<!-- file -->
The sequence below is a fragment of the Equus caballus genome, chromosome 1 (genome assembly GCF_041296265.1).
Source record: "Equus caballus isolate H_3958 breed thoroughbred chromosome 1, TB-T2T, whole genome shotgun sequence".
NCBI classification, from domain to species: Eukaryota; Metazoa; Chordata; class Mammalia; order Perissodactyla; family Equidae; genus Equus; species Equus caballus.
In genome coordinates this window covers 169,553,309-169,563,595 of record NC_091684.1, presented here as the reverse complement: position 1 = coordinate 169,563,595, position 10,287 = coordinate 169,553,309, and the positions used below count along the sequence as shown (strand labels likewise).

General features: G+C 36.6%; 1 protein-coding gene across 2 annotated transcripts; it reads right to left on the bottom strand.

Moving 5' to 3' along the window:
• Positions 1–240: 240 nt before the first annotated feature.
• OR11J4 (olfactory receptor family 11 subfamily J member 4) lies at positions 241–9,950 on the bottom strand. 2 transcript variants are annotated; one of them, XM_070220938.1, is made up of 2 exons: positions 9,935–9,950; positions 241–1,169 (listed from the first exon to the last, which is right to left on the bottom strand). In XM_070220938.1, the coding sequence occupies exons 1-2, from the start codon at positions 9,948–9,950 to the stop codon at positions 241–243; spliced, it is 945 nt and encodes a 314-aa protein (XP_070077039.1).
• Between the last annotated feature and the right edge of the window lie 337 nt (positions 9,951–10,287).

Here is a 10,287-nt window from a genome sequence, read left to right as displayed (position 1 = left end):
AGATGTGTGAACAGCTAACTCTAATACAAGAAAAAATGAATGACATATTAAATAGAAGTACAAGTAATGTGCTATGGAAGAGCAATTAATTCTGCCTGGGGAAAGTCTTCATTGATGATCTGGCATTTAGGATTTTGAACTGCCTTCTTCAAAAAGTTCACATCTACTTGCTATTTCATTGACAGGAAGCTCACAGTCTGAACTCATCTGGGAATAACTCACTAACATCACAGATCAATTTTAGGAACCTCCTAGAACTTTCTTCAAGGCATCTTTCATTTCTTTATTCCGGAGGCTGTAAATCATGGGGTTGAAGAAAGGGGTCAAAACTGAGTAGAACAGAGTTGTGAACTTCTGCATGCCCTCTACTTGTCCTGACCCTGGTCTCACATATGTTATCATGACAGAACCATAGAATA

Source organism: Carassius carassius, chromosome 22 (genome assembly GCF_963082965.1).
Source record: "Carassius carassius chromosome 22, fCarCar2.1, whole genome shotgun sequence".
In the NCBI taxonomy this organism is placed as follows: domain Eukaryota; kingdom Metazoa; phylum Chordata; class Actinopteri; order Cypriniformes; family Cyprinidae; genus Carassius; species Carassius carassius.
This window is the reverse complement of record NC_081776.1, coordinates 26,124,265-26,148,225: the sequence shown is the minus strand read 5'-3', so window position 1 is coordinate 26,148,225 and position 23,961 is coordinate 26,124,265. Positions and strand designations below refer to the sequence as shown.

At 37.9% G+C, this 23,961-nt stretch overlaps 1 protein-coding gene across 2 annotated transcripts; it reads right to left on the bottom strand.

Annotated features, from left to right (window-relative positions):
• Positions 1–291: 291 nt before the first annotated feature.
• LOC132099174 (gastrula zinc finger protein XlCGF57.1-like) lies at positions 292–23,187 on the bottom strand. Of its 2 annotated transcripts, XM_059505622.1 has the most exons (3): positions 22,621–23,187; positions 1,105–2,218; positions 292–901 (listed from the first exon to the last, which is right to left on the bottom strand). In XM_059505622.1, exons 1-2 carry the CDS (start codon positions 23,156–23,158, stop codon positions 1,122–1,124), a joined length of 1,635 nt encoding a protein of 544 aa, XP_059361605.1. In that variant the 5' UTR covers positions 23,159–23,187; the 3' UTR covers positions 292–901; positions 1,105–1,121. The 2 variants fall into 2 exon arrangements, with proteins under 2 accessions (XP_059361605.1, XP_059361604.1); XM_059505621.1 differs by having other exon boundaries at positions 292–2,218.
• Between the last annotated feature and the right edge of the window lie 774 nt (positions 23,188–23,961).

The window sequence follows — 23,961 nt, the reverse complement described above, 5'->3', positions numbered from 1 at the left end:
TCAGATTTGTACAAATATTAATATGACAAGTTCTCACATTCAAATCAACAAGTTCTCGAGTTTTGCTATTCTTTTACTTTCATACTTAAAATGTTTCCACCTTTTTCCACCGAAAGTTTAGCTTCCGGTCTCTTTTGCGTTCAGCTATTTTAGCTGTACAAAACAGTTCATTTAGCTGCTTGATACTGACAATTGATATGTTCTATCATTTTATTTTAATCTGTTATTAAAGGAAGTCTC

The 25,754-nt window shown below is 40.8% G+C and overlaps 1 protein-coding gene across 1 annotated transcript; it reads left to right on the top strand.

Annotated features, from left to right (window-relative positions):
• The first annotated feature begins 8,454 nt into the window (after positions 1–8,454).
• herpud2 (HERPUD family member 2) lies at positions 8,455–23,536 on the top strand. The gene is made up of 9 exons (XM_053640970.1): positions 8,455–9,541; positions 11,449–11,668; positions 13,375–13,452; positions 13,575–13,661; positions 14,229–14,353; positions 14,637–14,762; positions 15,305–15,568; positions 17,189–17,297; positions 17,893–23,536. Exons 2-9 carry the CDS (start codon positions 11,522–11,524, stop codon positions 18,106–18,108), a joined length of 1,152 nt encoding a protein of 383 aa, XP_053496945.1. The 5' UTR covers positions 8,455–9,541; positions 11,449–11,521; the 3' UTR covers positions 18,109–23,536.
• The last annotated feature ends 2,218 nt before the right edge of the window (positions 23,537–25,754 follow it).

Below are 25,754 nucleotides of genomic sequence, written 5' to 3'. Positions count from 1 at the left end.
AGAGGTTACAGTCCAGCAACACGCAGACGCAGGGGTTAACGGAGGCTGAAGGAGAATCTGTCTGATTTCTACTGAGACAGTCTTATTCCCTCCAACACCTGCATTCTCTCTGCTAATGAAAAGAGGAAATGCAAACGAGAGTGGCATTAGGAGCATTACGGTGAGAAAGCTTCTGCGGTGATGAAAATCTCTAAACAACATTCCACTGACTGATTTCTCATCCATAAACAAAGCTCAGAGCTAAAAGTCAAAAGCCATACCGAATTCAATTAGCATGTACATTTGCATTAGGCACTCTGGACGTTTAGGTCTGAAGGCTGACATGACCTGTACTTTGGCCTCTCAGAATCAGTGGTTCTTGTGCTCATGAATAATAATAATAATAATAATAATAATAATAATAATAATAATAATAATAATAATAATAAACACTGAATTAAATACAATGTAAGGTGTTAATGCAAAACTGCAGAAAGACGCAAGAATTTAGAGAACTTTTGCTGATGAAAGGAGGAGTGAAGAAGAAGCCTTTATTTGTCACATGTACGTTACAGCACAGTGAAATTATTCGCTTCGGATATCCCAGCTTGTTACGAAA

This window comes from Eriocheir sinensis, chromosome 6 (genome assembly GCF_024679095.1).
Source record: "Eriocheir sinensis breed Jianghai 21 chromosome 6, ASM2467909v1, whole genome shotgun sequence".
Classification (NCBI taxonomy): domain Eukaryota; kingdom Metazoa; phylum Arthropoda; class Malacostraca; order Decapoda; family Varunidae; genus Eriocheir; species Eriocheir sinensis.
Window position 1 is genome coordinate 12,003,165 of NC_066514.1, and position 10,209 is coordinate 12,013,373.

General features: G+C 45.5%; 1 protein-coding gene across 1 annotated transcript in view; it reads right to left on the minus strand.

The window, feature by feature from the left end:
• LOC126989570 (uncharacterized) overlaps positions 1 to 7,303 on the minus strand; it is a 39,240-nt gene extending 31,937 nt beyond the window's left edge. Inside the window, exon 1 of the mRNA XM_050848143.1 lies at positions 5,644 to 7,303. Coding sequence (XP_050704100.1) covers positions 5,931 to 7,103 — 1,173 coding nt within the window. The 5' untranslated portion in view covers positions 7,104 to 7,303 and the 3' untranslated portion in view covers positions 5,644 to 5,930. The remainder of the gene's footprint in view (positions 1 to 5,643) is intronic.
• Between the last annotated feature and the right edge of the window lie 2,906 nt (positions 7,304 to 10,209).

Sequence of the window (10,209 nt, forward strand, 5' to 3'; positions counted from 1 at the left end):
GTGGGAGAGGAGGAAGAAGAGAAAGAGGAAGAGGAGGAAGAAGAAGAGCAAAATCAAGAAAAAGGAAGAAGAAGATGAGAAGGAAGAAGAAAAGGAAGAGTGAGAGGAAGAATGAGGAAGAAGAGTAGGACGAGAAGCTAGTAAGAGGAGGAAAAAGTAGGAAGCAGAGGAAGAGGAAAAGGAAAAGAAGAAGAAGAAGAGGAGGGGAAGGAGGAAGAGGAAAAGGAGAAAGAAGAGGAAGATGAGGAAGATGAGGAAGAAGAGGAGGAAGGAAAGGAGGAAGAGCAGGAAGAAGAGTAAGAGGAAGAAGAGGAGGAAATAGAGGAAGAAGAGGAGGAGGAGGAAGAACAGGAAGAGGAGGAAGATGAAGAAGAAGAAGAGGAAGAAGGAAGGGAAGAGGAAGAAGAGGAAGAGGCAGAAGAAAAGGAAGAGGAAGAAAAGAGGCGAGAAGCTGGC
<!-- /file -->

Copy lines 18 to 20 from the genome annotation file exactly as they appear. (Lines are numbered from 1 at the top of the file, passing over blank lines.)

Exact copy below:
• Positions 1–291: 291 nt before the first annotated feature.
• LOC132099174 (gastrula zinc finger protein XlCGF57.1-like) lies at positions 292–23,187 on the bottom strand. Of its 2 annotated transcripts, XM_059505622.1 has the most exons (3): positions 22,621–23,187; positions 1,105–2,218; positions 292–901 (listed from the first exon to the last, which is right to left on the bottom strand). In XM_059505622.1, exons 1-2 carry the CDS (start codon positions 23,156–23,158, stop codon positions 1,122–1,124), a joined length of 1,635 nt encoding a protein of 544 aa, XP_059361605.1. In that variant the 5' UTR covers positions 23,159–23,187; the 3' UTR covers positions 292–901; positions 1,105–1,121. The 2 variants fall into 2 exon arrangements, with proteins under 2 accessions (XP_059361605.1, XP_059361604.1); XM_059505621.1 differs by having other exon boundaries at positions 292–2,218.
• Between the last annotated feature and the right edge of the window lie 774 nt (positions 23,188–23,961).